Following a gap year at seminary in Israel, Bauman’s medical aspirations took hold. She began her
undergraduate degree in biochemistry at the Yeshiva University Stern College for Women and was an active president of the medical ethics society. Bauman both succeeded and relished in taking part in medical research in New York and a humanitarian mission to Nicaragua.

Fellow Baltimorean and TeAMS student Daniel Perlow  similarly racked up international experience prior to his medical studies. During a summer vacation from studying at Beth Tfiloh Dahan Community School, Perlow traveled to Ghana on a peace mission with a group of eager teenagers. He has returned six times.

“I recently became godparent to one of my Ghanaian friend’s children, and all the families that I am close to are very excited at the prospect of me becoming a doctor — so much so that the village chief wants me to become the village physician and to present me with my own clinic,” he said.

Following Perlow’s undergraduate degree in chemistry and physics at Muhlenberg College, he spent a year researching diagnostic radiology at the University of Maryland. Most notably, he recalled performing a CT scan on an Egyptian mummy from the Walters Art Museum.

During this period, Perlow’s father, an active member of the Baltimore chapter of the American Technion Society, suggested that his son consider studying medicine at the Technion.nThough he was initially reluctant to travel abroad for medical school, his doubts were soon allayed, given the school’s reputation.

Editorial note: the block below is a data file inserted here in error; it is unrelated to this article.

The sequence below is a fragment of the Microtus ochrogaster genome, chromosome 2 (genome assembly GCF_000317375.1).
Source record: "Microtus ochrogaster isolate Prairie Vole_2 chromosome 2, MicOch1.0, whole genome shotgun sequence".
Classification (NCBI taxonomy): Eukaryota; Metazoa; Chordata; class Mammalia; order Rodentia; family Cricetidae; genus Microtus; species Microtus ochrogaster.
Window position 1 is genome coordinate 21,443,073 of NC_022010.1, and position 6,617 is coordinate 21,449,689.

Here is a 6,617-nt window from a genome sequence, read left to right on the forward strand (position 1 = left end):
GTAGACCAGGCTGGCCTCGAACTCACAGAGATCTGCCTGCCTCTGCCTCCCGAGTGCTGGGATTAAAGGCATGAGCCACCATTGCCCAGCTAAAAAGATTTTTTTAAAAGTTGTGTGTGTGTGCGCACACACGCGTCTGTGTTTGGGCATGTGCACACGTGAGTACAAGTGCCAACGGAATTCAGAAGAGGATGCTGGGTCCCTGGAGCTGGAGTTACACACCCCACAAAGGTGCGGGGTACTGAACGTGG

For Perlow, there was an initial culture shock upon arriving in Haifa, but for Bauman, it was this culture that beckoned her to the Technion.

“I knew that in addition to studying medicine, I wanted to be in Israel and study in a very different environment,” explained Bauman. “Here in Haifa you have a heavy immigrant community; it is an incredibly culturally diverse city offering a unique patient population.”

Bauman, like Perlow, was drawn to the Technion’s strong emphasis on research and plans to begin neurology research. She is now close to completing her second year of medical studies and has begun her clinical classes. Explaining how this reaffirms her decision to study medicine, Bauman said, “I love studying medicine and science and incorporating what I have learned into my clinical practice. It makes me realize that this is the profession for me and, more so, that this is the lifestyle I want.”

All three Baltimoreans enhance Baltimore’s and Haifa’s ties, which continue to take root. For many years, there has been a strong connection between the Technion medical school and Johns Hopkins.

Dr. Rafael Beyar, director of Rambam Hospital and former dean of the Technion faculty of medicine, completed part of his training — his cardiology fellowship — and acted as a visiting professor at Johns Hopkins. Additionally, professor Andy Levy, director of the Technion American Medical School, was a Johns Hopkins graduate for both medical school and his residency. Given these ties, new collaborations and research programs are frequently occurring. Just last year, the Baltimore Jewish Times reported on the promising developments of Hopkins-Technion medical research.

With the growing popularity of the Technion American Medical School and the ever-competitive
nature of medical schools on American soil, the number of Baltimoreans choosing to study medicine overseas will continue to rise. Additionally, the number of American physicians joining the Technion as faculty has multiplied over the past decade, and the trend will continue with new appointments to be announced over the summer.

Anna Harwood writes for IMP Media Group.